One of the hallmarks of homo sapiens is that we love to tell each other stories. Our sophisticated use of language is one of the reasons we have been so successful as a species—we have been able to pass on valuable knowledge down the generations, building exponentially on the wisdom of our elders.
But it is only in the past fifty years or so that the ideas and perspectives of women—who make up more than half of humanity—have begun to be adequately represented in the written annals of our species. Even now, in many parts of the world, women’s voices are marginalized and kept out of the public sphere.
Many researchers in psychology, from Carol Gilligan (In a Different Voice) to Mary Pipher (Reviving Ophelia) to Leonard Sax (Why Gender Matters), have found that girls tend to lose self-confidence around the time they hit puberty, with the result that they cede the floor to the boys around them in classrooms and other public arenas.
The result, as shown by recent documentary films like the popular MISS REPRESENTATION (2011; dir. Jennifer Siebel Newsom), is that women are still under-represented in top leadership positions worldwide, and are still frequently misrepresented in the media as being more focused on how they look than on what they think, believe and do in the world. This becomes a self-reinforcing cycle, as girls looking for role models see more women getting accolades for their beauty than their brains.
The annual Berkshire Festival of Women Writers aims to counter this prevailing social ethos by opening up multiple platforms for women of all ages and from many walks of life to raise their voices and share their stories with supportive, appreciative audiences.
I founded the Festival, now in its third season, after ten years of organizing an annual International Women’s Day Conference at Bard College at Simon’s Rock in Great Barrington, MA, where I teach world literature by women, human rights and media studies.
For the one-day IWD conference, we would bring in women leaders in a variety of fields to share their expertise with local audiences. But what I noticed over the course of the decade was that the part of the conference the audience loved most was the Q&A period and the lunch—both of which were interactive and afforded the women in attendance the chance to exchange ideas and share their own knowledge with each other.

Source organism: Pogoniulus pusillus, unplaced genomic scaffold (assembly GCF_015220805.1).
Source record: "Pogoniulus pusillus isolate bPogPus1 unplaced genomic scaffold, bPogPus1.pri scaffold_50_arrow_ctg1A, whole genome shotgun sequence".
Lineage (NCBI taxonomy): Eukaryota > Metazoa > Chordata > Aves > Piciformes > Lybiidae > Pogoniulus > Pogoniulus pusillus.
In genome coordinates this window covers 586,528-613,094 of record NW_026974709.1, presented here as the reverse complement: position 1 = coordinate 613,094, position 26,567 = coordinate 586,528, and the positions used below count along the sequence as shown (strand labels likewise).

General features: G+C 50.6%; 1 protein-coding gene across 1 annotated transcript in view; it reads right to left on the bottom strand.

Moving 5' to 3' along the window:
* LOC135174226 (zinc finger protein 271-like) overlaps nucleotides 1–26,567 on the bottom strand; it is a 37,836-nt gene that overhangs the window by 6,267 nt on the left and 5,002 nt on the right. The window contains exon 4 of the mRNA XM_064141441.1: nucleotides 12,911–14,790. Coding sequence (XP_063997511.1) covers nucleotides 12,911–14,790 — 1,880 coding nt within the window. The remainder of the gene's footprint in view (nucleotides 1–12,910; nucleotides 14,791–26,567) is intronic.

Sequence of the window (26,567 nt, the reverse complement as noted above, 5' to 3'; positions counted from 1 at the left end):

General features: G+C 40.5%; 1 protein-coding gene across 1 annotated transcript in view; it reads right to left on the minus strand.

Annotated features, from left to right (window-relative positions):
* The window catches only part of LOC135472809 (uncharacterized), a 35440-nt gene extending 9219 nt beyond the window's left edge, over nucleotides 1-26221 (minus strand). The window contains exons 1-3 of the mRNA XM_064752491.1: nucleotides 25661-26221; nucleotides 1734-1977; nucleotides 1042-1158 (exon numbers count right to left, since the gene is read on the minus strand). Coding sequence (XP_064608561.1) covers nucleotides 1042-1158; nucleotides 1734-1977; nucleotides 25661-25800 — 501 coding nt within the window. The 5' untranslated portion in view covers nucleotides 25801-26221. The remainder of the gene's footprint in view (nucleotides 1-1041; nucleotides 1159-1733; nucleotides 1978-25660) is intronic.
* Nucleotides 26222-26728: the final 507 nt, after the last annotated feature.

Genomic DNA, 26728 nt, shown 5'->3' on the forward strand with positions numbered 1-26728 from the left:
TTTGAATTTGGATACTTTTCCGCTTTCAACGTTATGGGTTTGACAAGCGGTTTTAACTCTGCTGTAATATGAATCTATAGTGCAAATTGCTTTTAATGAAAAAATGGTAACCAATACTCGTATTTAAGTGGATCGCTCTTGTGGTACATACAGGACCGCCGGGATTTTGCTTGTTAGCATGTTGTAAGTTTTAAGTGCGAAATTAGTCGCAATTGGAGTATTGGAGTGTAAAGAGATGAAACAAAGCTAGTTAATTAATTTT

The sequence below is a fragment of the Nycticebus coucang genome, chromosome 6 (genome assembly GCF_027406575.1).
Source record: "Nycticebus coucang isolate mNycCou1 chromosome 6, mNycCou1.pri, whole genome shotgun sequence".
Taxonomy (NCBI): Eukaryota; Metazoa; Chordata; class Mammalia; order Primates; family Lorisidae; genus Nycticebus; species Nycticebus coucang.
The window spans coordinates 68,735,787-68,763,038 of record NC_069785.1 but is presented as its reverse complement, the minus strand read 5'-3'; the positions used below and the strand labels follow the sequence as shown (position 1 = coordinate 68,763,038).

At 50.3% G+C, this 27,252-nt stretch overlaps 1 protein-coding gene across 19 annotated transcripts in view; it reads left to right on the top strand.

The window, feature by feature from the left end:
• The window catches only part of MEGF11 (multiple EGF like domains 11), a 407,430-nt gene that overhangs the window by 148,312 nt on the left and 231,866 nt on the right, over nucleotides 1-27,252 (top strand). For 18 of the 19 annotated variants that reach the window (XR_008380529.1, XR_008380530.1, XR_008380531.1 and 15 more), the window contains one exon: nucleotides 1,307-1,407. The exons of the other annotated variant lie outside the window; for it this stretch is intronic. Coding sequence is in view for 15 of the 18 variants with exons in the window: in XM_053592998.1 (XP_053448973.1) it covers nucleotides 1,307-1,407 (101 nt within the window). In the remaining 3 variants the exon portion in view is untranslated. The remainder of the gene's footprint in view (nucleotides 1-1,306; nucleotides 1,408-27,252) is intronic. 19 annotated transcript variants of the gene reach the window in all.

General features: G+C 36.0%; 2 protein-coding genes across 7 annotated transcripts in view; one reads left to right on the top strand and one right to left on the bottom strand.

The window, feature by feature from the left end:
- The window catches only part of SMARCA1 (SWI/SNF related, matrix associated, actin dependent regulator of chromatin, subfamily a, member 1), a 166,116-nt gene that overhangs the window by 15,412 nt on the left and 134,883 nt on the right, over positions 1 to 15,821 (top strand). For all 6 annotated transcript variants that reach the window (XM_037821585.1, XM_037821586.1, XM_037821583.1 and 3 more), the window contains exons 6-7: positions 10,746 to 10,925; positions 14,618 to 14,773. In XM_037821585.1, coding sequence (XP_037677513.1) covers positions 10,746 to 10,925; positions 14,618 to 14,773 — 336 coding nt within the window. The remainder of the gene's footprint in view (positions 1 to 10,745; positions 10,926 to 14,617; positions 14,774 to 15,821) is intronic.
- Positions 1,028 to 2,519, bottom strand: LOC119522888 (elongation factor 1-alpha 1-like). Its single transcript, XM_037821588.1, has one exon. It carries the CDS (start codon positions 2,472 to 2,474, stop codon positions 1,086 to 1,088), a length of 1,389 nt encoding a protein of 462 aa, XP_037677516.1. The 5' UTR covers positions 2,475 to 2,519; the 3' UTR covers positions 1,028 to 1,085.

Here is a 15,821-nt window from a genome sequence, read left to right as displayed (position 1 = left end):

I realized that there were so many talented, experienced and enthusiastic women right here in the hills of Western Massachusetts, just waiting for more channels to be opened up to let their voices be heard loud and clear in the public sphere.
The Berkshire Festival of Women Writers does just that. Running throughout the month of March, Women’s History Month, the Festival features 56 events at venues from one end of Berkshire County to the other, offering more than 150 women the chance to share their ideas with each other and the world through readings, panel discussions, performances, screenings and workshops.
The focus is on women as writers, but the scope is broad, since women write about everything, from environmental issues (Cows Save the Planet) to human rights (Sweet Dreams of Women’s Human Rights) to adventure travel (Solo: Writing Our Own Adventures).
From well-established writers like Julia Cameron, whose famous book The Artist’s Way has inspired millions of women to write, to immigrant women writing their Coming to America stories for the first time, to older women like Sondra Zeidenstein, founder of Chicory Blue Press—dedicated to publishing women writers over the age of 70—to high school and college students just stepping out as newly emerging writers, there is something for everyone in this Festival.
Women will share their writing in a variety of genres, from poetry to essay to memoir to fiction, from screenwriting and playwriting to journalism, and will offer workshops to help others tap into their own inner storyteller and let the words flow onto the page.
The winners of this year’s Festival Essay Contest will read their essays at a gala celebration at The Mount, summer home of one of the most famous Berkshire women writers, Edith Wharton. This year’s essay contest theme is “masculinity,” and the contest will be judged by New York Times senior editor Katherine Bouton.
Although the Berkshire Festival of Women Writers is dedicated to providing spaces for women writers to share their talents, men are warmly welcomed to attend! It’s one of the curiosities of our society that when men give talks and readings, they expect women to attend as a matter of course, but when women are up on stage, men often feel uninvited—or worse, uninterested.
Having studied literature by women from many regions of the world for more than twenty years, I can say with confidence that women keenly interrogate the world we live in through their writing, exploring ethics, culture and civic life in a variety of genres and disciplines.
Women writers have so much to offer to the on-going conversations about how we can build a world that fully supports every human being to live a fulfilling, rewarding life.
Come on out to the Berkshires this March, and join the conversation!
Photos, top to bottom (all courtesy of Jennifer Browdy de Hernandez):
Audience members at BFWW 2012
Hilda Banks Shapiro